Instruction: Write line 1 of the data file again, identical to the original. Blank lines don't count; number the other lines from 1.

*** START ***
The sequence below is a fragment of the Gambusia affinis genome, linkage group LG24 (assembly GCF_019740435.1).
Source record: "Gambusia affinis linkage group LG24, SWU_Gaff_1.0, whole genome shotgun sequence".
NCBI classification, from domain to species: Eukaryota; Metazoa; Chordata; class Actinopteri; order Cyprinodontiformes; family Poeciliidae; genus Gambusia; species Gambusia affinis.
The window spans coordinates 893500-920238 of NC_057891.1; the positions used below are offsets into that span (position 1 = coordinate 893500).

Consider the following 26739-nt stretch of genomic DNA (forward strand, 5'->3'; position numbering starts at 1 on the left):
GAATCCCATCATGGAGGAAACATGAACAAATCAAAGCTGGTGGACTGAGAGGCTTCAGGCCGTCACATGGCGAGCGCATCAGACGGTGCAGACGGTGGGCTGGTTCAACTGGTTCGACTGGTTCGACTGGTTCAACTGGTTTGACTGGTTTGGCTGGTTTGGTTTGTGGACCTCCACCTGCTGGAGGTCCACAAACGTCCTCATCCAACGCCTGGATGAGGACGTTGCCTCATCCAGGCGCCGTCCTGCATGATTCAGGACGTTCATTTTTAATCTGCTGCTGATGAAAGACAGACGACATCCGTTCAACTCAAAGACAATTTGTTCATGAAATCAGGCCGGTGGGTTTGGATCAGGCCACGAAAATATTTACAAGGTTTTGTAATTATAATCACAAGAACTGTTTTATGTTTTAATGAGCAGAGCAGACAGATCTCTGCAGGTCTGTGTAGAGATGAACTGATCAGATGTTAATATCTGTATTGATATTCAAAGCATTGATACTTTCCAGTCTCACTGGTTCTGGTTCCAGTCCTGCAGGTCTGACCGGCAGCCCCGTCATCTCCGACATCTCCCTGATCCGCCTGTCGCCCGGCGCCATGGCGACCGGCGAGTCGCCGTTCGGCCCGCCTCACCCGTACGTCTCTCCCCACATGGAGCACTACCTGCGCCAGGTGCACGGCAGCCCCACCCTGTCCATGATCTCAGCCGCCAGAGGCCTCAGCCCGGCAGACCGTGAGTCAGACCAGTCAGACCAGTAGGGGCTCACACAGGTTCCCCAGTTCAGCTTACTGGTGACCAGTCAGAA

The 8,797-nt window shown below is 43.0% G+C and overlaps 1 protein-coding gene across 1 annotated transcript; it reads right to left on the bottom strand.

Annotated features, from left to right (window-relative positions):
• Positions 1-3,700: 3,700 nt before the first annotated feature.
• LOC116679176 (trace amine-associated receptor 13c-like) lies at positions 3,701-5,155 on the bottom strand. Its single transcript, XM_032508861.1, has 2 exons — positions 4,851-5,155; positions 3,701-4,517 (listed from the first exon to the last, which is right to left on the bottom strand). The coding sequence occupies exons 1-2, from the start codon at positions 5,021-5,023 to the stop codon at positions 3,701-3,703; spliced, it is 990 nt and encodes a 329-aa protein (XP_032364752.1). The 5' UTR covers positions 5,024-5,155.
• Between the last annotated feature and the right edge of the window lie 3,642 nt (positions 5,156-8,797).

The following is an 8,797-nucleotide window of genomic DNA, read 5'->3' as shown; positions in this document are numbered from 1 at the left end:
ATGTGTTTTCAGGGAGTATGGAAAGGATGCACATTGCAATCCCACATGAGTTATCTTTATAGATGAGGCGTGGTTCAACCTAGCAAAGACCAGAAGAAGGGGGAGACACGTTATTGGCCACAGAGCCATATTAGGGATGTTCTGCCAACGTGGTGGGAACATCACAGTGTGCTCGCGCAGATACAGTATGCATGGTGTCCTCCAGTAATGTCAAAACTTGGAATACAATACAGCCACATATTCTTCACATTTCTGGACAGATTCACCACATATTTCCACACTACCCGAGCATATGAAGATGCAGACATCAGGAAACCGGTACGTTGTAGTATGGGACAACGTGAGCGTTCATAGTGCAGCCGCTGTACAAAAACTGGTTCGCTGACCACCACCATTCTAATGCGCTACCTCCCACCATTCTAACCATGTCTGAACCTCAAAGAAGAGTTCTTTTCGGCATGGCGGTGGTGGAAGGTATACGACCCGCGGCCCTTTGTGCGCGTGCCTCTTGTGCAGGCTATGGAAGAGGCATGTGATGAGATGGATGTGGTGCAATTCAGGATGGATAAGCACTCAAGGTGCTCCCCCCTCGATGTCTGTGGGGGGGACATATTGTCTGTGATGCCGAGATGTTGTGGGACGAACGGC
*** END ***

The sequence below is a fragment of the Gambusia affinis genome, linkage group LG24 (assembly GCF_019740435.1).